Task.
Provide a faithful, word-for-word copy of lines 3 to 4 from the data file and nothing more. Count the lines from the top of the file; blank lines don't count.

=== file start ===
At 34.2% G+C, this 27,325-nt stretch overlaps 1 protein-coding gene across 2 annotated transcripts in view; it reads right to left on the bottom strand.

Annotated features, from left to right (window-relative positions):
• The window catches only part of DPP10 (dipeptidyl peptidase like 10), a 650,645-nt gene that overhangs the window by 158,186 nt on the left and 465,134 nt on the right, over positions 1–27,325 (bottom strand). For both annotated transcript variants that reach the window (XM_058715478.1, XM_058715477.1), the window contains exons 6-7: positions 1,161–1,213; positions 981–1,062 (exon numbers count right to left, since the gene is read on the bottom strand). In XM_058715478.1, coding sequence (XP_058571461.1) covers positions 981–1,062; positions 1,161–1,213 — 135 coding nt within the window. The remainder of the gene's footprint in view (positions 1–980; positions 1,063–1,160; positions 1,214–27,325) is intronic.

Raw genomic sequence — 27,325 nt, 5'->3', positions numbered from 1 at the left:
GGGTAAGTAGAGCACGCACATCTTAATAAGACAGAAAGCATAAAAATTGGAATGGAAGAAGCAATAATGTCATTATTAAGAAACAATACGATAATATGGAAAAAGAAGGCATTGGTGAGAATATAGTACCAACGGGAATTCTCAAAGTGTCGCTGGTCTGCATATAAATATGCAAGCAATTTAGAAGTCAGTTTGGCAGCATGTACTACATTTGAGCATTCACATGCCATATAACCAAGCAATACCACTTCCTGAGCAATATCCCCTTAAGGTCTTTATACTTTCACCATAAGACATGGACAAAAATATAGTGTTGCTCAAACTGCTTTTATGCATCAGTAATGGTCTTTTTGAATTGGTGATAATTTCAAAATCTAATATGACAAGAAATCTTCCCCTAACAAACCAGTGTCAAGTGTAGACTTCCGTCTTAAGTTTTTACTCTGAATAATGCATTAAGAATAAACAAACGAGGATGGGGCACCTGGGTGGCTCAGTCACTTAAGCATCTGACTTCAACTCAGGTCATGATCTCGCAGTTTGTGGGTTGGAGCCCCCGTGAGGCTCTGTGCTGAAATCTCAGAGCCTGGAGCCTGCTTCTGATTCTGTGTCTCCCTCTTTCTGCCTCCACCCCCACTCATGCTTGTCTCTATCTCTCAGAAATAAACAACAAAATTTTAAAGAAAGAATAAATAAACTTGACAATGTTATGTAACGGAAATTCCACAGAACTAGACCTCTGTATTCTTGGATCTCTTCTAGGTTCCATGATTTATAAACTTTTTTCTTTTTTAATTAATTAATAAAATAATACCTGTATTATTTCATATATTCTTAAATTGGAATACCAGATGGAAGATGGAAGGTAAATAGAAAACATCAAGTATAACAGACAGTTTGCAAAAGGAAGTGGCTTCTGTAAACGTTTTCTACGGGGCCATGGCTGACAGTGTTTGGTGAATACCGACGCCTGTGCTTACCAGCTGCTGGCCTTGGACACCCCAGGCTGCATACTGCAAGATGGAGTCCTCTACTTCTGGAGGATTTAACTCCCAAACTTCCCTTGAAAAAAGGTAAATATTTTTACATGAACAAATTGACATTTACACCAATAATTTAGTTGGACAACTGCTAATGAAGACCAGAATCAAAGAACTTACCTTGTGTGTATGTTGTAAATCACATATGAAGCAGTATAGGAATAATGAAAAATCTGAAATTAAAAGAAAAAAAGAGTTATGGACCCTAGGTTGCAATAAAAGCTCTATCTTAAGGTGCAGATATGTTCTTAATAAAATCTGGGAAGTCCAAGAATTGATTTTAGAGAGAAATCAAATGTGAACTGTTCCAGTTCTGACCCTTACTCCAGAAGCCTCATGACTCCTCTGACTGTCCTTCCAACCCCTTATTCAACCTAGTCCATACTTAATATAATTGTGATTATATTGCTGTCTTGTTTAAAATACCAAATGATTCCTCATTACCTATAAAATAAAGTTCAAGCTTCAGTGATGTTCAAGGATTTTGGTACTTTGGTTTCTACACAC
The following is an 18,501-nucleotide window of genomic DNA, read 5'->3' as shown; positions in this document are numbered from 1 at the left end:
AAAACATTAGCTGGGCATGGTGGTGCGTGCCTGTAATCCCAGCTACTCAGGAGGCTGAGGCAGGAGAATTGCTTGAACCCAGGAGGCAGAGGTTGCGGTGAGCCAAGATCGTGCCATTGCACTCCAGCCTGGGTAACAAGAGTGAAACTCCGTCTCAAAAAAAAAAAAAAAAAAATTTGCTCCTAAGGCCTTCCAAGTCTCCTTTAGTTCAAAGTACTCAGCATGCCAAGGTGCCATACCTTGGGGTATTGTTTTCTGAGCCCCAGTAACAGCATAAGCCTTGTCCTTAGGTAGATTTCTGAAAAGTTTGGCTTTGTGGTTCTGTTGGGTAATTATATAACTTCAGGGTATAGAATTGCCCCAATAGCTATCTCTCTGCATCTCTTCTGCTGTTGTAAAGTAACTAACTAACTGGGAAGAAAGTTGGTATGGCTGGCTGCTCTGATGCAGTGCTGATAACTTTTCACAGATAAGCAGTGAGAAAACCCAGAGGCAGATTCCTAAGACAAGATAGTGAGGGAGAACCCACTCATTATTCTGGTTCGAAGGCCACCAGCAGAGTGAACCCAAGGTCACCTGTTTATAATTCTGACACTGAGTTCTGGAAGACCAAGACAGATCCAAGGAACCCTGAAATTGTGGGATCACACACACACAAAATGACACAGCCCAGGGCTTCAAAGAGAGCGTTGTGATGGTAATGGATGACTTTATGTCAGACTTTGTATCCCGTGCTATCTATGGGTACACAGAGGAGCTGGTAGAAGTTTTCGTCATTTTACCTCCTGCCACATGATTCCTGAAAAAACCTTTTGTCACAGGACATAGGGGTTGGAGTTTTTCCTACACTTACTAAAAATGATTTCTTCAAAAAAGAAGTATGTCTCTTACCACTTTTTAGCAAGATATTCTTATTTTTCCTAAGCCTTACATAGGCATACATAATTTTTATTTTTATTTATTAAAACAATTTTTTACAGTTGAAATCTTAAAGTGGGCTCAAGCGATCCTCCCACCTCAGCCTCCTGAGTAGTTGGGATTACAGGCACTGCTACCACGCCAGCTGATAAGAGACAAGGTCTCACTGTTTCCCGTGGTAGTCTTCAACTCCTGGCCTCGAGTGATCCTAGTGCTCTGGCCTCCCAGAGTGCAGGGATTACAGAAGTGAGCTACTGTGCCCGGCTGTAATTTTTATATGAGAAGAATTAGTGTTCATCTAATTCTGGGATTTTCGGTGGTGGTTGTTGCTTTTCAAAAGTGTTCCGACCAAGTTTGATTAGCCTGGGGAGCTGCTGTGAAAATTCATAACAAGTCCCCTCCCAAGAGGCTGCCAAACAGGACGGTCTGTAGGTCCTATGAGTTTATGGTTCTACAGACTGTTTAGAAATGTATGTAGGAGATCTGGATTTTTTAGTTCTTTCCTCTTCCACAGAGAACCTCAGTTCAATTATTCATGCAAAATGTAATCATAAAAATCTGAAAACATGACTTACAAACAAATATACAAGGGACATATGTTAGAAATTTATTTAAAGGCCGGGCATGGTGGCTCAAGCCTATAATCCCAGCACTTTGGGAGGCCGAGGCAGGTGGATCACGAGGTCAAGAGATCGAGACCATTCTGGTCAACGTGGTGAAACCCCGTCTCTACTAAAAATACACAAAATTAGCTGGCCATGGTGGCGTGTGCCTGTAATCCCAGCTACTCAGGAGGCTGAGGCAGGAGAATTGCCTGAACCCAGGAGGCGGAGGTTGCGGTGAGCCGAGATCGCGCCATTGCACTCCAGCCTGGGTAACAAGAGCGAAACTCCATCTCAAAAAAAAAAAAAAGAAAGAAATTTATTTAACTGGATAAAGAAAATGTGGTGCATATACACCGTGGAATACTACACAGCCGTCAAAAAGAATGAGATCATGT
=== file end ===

• The window catches only part of DPP10 (dipeptidyl peptidase like 10), a 650,645-nt gene that overhangs the window by 158,186 nt on the left and 465,134 nt on the right, over positions 1–27,325 (bottom strand). For both annotated transcript variants that reach the window (XM_058715478.1, XM_058715477.1), the window contains exons 6-7: positions 1,161–1,213; positions 981–1,062 (exon numbers count right to left, since the gene is read on the bottom strand). In XM_058715478.1, coding sequence (XP_058571461.1) covers positions 981–1,062; positions 1,161–1,213 — 135 coding nt within the window. The remainder of the gene's footprint in view (positions 1–980; positions 1,063–1,160; positions 1,214–27,325) is intronic.

Raw genomic sequence — 27,325 nt, 5'->3', positions numbered from 1 at the left: